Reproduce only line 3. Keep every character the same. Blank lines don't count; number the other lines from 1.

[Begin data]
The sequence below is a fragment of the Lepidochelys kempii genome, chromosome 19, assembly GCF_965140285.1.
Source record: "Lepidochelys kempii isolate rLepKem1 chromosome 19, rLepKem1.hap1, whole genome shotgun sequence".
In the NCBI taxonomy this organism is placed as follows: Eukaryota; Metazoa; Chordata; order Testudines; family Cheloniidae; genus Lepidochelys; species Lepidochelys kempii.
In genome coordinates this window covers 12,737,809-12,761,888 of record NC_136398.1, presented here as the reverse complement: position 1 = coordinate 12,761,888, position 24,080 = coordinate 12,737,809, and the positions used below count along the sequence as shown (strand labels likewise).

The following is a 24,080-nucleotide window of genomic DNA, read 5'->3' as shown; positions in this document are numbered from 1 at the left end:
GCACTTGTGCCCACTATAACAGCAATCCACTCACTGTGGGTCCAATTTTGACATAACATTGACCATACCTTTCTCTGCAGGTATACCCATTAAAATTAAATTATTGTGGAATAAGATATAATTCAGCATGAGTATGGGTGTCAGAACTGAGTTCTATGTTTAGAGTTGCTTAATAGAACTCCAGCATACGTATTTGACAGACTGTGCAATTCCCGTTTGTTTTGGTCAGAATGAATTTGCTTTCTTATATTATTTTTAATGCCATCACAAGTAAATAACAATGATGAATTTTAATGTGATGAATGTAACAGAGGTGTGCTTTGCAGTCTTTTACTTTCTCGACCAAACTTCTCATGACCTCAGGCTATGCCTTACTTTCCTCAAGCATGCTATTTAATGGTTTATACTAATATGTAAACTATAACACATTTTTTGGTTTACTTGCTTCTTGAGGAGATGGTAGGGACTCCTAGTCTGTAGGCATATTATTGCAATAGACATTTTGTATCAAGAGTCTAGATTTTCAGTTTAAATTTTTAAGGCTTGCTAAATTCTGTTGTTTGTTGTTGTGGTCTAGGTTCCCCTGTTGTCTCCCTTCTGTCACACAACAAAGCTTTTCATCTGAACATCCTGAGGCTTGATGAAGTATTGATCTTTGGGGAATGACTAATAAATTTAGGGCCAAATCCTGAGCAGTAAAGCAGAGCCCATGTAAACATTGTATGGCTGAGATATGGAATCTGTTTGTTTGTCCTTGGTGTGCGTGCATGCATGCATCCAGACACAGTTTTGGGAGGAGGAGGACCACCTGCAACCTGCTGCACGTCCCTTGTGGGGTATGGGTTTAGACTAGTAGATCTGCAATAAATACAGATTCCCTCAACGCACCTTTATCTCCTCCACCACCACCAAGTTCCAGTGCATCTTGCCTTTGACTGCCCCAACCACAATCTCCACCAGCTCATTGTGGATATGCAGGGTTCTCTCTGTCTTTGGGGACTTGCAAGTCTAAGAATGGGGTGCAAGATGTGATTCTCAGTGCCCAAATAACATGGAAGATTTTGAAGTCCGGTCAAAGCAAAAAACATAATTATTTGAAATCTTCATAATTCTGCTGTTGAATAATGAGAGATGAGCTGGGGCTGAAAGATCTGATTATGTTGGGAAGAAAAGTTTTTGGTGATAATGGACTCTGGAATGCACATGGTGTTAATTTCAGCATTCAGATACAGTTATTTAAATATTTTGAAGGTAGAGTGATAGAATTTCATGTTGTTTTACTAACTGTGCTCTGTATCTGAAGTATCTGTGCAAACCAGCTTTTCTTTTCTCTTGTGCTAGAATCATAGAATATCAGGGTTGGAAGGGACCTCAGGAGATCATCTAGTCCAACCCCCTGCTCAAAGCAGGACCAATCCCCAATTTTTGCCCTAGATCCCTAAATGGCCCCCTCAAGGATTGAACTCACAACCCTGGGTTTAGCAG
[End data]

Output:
In the NCBI taxonomy this organism is placed as follows: Eukaryota; Metazoa; Chordata; order Testudines; family Cheloniidae; genus Lepidochelys; species Lepidochelys kempii.